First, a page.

Electronic music artist D.J. MacIntyre’s recent remixes and updated version of “The Great Simoon” pay homage to that day more than 150 years ago when Santa Barbara recorded the highest temperature ever on the planet: a whopping 133 degrees, though contemporary scientists have disputed the claim.
“It’s a whirling burner of a track, which, like its namesake, rises like scorching wind, leaving the landscape singed in its wake,” explained MacIntyre of his updated release, which he named “June 17, 1859” after the date of the incident. The three remixes feature Uruguay’s Alex Efe, Argentina’s Francisco Castro and Derk, and Paraguay’s Casper Keys.
It’s just the latest from this globe-trotting producer, who was raised in Lompoc and attended UCSB while launching his career, set off by his 2017 debut album, Tandava. He’s since played Burning Man, Moscow, Playa del Carmen, Siberia, and all across the United States, from Oakland to New York, finding himself “equally at home in a dark basement club as in an open-air festival.”
His label SLC-6 Music is another tribute, this time to Vandenberg Air Force Base’s Space Launch Complex, which the City of Lompoc believed would become home to the Space Shuttle program. “When plans changed, Lompoc was left with disappointment and a lot of underused hotels,” said MacIntyre. “For many years, SLC-6 symbolized the dashed dreams of those looking to push the limits of our human reach, and those of a small California town.”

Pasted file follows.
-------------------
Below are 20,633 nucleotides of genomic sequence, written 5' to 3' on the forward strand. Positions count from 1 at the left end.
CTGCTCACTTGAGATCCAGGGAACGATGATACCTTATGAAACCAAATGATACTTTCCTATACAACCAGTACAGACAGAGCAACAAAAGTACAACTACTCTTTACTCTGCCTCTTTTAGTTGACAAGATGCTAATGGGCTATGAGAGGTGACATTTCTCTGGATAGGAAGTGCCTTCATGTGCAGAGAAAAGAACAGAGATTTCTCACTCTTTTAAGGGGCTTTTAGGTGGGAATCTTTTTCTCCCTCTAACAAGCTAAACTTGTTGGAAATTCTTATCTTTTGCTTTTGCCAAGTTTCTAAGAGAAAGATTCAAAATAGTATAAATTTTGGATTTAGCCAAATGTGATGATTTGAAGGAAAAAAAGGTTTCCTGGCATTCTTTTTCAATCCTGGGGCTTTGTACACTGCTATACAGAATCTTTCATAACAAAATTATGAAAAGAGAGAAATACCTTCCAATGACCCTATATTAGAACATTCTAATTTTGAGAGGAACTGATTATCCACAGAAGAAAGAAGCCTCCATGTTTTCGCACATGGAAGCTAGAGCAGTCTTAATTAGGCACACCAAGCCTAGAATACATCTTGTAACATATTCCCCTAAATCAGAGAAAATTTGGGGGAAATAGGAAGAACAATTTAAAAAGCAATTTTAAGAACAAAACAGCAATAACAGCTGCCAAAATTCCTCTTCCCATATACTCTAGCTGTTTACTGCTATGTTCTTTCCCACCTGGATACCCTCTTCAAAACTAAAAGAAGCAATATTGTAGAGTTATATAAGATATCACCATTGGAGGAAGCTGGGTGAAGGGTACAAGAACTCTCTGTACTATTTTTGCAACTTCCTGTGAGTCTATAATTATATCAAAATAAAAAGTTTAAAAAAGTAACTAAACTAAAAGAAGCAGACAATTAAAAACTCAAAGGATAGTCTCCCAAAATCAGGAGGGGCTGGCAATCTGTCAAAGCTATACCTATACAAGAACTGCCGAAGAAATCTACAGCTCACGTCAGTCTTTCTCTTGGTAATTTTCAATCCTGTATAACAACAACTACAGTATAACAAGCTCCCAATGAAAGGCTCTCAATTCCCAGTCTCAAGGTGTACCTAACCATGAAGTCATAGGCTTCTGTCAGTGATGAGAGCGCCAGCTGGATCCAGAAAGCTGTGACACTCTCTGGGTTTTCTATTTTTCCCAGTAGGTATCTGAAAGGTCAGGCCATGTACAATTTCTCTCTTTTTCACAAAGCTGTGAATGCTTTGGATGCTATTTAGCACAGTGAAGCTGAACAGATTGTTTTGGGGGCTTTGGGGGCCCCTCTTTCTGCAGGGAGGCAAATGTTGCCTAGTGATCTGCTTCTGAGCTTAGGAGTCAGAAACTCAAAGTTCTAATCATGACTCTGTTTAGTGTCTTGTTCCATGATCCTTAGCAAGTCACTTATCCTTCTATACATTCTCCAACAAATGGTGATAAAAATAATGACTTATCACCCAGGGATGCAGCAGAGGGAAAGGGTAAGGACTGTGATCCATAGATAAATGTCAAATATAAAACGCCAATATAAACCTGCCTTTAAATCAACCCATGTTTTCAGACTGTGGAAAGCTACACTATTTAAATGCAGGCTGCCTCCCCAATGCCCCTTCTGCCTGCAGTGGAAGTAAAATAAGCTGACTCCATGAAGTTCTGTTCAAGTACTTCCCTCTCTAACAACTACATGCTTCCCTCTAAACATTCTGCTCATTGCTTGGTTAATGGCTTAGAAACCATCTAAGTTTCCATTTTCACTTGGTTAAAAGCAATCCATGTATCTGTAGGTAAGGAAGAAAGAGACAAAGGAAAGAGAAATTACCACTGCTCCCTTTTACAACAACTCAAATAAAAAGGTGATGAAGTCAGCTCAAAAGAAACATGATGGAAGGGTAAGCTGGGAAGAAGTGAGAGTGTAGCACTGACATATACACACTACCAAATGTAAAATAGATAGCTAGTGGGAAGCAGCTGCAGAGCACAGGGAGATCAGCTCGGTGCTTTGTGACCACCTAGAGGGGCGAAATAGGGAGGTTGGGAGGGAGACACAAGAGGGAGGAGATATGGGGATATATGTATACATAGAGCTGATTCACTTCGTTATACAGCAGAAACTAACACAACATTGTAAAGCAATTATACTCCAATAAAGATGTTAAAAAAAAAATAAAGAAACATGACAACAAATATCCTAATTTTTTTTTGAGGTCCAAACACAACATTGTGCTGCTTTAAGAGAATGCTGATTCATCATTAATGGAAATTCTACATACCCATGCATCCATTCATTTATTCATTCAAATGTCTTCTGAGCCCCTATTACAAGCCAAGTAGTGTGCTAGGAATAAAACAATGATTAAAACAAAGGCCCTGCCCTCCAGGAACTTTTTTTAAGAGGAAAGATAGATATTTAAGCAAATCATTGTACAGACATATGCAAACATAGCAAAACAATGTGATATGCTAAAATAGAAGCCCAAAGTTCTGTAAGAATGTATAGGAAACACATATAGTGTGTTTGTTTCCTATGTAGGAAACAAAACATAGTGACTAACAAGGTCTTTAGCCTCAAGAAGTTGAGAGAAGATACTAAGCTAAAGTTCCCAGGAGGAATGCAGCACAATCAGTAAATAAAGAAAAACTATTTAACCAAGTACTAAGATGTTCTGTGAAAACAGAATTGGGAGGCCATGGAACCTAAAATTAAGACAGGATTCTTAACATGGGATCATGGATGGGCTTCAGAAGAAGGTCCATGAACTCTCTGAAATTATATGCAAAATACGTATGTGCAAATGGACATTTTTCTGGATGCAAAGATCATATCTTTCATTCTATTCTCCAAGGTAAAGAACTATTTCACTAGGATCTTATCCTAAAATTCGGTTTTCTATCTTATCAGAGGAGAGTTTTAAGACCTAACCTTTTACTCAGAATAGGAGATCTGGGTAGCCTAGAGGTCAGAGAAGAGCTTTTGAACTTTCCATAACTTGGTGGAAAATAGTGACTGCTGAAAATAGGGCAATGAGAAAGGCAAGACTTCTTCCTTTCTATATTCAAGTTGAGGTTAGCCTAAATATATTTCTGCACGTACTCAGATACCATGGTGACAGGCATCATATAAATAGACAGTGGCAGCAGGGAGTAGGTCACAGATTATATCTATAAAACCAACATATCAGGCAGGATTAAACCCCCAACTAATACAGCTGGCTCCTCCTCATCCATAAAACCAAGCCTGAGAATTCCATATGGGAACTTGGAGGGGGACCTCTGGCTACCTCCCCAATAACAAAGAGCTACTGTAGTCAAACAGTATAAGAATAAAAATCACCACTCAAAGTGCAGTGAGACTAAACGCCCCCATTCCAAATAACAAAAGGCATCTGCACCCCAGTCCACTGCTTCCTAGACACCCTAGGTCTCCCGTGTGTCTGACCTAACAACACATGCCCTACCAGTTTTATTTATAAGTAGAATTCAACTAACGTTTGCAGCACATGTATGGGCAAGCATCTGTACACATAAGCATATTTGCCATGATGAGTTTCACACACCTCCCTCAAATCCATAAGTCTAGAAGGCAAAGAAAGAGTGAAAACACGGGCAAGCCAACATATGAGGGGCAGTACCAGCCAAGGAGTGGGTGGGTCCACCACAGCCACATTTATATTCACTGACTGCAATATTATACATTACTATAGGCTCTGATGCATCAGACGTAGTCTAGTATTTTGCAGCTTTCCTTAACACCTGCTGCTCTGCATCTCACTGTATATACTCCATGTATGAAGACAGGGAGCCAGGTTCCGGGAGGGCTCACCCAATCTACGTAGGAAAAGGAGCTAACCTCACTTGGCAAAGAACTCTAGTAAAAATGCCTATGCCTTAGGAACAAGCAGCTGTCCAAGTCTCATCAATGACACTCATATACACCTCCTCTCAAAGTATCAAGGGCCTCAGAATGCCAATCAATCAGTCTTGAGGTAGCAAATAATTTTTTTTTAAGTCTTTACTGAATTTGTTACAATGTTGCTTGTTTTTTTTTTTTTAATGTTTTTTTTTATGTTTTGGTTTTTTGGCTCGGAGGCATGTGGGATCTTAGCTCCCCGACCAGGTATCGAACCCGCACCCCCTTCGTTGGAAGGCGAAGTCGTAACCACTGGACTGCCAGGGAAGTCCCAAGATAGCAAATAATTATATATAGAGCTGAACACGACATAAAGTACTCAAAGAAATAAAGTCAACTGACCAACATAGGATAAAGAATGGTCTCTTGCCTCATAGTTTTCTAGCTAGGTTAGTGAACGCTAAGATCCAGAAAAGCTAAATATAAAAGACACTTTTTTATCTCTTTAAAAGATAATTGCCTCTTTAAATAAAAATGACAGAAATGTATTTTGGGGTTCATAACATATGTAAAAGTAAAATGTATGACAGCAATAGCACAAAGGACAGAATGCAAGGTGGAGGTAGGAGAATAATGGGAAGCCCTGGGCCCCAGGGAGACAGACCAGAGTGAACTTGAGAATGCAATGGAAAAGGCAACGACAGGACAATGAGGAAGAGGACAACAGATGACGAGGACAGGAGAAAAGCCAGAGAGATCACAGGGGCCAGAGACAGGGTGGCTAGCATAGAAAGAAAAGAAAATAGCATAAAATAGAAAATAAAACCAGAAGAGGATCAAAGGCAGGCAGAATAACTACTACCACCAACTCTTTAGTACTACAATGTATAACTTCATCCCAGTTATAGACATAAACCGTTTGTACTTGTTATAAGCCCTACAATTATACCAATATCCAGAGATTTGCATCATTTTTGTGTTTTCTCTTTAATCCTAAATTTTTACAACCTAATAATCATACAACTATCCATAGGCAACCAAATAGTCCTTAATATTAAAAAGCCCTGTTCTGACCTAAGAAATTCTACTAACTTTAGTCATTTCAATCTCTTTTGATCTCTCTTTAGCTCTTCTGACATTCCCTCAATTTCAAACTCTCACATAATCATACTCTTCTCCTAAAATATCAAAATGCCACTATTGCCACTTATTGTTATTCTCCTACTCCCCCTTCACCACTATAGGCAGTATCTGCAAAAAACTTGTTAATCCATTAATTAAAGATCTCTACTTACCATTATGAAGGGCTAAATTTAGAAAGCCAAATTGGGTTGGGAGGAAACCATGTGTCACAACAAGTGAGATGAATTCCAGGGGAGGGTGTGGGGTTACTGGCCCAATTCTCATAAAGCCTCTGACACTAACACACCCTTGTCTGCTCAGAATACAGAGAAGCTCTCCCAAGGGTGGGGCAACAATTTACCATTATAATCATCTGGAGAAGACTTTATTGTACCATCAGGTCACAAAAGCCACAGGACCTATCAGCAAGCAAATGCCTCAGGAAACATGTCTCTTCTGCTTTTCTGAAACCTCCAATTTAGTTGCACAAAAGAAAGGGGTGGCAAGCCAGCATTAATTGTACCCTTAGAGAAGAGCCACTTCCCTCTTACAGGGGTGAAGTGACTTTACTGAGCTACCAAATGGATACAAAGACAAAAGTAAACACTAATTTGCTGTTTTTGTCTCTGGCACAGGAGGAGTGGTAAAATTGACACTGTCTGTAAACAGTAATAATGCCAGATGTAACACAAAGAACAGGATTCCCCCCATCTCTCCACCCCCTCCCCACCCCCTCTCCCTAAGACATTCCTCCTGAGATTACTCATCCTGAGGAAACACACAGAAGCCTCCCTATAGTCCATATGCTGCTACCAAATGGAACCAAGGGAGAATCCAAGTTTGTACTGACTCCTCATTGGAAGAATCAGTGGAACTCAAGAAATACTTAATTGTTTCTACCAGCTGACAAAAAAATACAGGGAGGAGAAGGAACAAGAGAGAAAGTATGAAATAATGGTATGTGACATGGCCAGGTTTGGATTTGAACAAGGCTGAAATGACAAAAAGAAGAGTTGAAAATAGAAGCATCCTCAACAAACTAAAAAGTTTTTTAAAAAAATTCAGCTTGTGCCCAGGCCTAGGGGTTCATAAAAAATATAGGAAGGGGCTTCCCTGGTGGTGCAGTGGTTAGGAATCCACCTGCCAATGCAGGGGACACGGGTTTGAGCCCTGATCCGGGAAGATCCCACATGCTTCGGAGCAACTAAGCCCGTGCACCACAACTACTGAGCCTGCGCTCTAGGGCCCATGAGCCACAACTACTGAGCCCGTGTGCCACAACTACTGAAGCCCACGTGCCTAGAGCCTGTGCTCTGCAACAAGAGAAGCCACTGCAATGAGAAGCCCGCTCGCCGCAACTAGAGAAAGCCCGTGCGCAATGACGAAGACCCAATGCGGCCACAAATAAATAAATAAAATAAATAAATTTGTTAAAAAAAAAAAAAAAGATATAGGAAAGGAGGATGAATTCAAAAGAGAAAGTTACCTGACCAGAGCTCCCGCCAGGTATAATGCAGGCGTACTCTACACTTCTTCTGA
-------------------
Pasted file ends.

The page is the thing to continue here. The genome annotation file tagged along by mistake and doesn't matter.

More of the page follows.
The complex reemerged in the 1990s to launch Delta IV rockets. “SLC-6 came again to symbolize progress, hope, and a reach for the sky,” said MacIntyre, who said his label embodies resilience, progression, and technological advancement by featuring the many DJs he meets on his travels. “We hope the music brings you the same sense of wonder and mystery that one experiences when observing a rocket launch into space.”
Today he lives in the Santa Ynez Valley. “I’ve lived in various places around the world but seem to always find my way back home to Santa Barbara County,” he said. “The label concept has its roots at home, yet the futuristic and space themes are ones that people from all over the world are able to connect with, and they align with electronic music well.”
He’s made the best use of his time during the COVID era. “The pandemic, in large part, has been a musically productive time for me, during which I’ve been able to finish quite a bit of music,” said MacIntyre, though he said it has been hard to stay motivated. “The isolation is taxing, and there isn’t much energy coming back at you. Some artists seem to have been able to turn lemons into lemonade, but there have been quite a few who have really struggled mentally and creatively.” Like many musicians, he’s ready to be back on a live stage.